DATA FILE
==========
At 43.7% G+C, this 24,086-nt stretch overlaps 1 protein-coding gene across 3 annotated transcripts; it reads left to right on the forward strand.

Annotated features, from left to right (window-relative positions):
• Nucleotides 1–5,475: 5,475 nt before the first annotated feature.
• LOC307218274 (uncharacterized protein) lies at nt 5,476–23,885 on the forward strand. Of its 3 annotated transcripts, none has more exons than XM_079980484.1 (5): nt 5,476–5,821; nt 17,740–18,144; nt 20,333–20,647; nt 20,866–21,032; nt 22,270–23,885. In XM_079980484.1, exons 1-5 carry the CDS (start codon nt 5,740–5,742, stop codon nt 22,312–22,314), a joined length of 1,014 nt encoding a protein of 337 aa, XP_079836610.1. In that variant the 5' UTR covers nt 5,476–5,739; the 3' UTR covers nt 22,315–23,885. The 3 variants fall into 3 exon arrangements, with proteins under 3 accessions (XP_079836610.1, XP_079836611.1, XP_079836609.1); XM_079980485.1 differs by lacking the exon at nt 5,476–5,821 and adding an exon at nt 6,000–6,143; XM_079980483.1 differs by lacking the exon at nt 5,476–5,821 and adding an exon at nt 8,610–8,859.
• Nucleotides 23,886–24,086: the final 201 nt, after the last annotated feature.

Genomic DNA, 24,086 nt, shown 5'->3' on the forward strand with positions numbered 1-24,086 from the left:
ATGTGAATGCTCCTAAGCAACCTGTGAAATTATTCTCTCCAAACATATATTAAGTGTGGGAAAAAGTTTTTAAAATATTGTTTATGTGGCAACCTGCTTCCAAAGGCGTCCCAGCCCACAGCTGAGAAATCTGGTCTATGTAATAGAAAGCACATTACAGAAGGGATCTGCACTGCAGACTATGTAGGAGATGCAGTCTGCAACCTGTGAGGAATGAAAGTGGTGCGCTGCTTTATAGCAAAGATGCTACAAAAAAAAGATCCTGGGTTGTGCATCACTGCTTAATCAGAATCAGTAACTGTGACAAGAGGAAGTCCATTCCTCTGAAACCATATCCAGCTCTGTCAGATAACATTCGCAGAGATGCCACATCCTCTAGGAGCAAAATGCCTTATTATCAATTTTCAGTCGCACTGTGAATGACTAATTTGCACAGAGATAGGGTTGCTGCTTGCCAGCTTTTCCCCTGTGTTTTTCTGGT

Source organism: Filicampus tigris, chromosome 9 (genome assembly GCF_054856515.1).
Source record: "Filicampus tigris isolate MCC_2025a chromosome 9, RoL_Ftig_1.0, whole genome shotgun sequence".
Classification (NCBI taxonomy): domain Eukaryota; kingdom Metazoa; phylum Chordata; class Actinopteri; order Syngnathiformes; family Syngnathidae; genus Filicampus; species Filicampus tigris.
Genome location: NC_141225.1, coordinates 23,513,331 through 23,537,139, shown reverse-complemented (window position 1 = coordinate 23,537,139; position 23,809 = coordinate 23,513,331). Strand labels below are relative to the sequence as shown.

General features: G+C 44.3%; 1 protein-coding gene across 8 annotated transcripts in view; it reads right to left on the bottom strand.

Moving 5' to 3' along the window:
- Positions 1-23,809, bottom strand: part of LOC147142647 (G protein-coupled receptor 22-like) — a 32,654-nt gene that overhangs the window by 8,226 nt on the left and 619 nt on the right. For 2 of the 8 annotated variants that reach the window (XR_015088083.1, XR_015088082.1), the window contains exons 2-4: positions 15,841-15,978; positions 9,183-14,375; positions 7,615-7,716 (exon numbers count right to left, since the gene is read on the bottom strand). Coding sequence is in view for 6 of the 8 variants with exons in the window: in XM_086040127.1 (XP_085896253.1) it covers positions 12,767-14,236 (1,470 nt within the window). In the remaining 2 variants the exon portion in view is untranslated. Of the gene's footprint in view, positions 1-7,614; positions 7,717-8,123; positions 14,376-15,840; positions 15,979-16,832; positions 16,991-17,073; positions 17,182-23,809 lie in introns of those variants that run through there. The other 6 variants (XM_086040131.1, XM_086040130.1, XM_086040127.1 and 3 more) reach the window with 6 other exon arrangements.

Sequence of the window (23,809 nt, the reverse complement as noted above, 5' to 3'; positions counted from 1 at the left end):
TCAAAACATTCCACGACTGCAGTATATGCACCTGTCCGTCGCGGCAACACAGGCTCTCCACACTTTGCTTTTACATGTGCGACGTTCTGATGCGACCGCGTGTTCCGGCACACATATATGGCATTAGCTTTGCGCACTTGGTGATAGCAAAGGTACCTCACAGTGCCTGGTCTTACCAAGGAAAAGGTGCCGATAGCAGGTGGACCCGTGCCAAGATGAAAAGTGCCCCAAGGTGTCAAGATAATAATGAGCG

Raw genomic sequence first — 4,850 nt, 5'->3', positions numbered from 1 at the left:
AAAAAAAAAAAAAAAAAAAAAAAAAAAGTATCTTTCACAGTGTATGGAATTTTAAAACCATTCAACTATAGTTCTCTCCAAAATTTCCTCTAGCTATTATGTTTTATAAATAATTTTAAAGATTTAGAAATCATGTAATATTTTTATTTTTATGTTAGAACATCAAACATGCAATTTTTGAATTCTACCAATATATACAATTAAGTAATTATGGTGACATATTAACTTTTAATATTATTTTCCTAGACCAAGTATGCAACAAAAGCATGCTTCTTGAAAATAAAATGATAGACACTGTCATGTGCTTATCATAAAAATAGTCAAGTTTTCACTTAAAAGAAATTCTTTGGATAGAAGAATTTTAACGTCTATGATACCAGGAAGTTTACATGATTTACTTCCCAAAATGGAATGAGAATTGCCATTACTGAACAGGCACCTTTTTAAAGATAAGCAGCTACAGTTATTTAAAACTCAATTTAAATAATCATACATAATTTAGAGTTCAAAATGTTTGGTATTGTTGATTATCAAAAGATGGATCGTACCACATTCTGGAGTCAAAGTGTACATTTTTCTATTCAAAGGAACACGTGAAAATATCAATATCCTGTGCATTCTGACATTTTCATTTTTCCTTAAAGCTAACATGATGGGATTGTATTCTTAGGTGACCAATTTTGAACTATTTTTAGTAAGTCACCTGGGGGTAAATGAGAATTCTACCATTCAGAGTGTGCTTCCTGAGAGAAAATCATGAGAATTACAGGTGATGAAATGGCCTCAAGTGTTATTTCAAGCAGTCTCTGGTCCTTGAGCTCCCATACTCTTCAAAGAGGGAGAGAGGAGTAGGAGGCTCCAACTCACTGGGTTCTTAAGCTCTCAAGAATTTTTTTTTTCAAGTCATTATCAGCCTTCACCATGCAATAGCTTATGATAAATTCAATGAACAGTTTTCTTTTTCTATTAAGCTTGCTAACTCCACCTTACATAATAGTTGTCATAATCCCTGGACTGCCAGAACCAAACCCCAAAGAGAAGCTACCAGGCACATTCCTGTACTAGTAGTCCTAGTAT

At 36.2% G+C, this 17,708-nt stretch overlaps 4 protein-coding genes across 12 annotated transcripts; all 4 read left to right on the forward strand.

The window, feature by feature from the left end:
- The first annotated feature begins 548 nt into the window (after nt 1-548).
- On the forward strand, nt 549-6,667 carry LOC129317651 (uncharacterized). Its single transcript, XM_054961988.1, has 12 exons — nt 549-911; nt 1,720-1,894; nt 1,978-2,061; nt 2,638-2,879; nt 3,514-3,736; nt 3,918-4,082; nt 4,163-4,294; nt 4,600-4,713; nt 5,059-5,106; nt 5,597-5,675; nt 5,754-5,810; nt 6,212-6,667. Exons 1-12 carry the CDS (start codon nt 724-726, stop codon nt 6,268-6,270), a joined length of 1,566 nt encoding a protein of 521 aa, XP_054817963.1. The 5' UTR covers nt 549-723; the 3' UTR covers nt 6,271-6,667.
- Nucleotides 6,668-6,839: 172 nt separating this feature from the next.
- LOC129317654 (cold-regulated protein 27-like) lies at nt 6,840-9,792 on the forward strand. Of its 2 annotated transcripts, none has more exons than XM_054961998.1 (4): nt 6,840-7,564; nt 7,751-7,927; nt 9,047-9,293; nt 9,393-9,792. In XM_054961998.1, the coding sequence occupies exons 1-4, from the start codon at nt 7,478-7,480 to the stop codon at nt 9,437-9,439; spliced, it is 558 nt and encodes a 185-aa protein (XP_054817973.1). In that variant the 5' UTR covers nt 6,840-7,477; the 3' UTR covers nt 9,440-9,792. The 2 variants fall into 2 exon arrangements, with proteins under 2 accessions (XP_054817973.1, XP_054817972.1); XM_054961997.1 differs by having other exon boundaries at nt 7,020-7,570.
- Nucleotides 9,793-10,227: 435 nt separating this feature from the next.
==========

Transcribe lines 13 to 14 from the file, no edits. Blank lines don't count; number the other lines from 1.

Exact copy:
Moving 5' to 3' along the window:
- Positions 1-23,809, bottom strand: part of LOC147142647 (G protein-coupled receptor 22-like) — a 32,654-nt gene that overhangs the window by 8,226 nt on the left and 619 nt on the right. For 2 of the 8 annotated variants that reach the window (XR_015088083.1, XR_015088082.1), the window contains exons 2-4: positions 15,841-15,978; positions 9,183-14,375; positions 7,615-7,716 (exon numbers count right to left, since the gene is read on the bottom strand). Coding sequence is in view for 6 of the 8 variants with exons in the window: in XM_086040127.1 (XP_085896253.1) it covers positions 12,767-14,236 (1,470 nt within the window). In the remaining 2 variants the exon portion in view is untranslated. Of the gene's footprint in view, positions 1-7,614; positions 7,717-8,123; positions 14,376-15,840; positions 15,979-16,832; positions 16,991-17,073; positions 17,182-23,809 lie in introns of those variants that run through there. The other 6 variants (XM_086040131.1, XM_086040130.1, XM_086040127.1 and 3 more) reach the window with 6 other exon arrangements.